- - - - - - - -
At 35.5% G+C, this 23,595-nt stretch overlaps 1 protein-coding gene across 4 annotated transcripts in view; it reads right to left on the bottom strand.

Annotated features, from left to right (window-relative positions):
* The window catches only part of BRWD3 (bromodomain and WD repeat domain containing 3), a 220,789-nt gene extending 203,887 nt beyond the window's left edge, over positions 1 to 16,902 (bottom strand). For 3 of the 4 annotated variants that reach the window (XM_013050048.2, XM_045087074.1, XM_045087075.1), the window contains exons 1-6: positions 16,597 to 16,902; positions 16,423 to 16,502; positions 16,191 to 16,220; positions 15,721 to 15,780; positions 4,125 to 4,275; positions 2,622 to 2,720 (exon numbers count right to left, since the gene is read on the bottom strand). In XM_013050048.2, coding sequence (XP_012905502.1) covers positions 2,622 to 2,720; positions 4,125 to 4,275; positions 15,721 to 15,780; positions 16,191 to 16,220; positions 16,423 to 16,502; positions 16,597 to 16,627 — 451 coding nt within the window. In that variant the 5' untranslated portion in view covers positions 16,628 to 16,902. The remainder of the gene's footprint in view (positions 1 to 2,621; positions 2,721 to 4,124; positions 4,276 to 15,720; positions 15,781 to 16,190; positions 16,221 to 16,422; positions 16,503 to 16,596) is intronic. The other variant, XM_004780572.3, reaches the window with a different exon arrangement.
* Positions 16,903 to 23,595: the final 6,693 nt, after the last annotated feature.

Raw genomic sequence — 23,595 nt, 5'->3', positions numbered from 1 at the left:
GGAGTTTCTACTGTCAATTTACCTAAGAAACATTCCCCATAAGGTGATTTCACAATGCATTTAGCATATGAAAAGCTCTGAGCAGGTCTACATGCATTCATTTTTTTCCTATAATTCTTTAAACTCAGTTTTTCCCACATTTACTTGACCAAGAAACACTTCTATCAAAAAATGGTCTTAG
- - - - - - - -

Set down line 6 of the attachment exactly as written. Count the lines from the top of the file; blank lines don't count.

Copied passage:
GGAGTTTCTACTGTCAATTTACCTAAGAAACATTCCCCATAAGGTGATTTCACAATGCATTTAGCATATGAAAAGCTCTGAGCAGGTCTACATGCATTCATTTTTTTCCTATAATTCTTTAAACTCAGTTTTTCCCACATTTACTTGACCAAGAAACACTTCTATCAAAAAATGGTCTTAG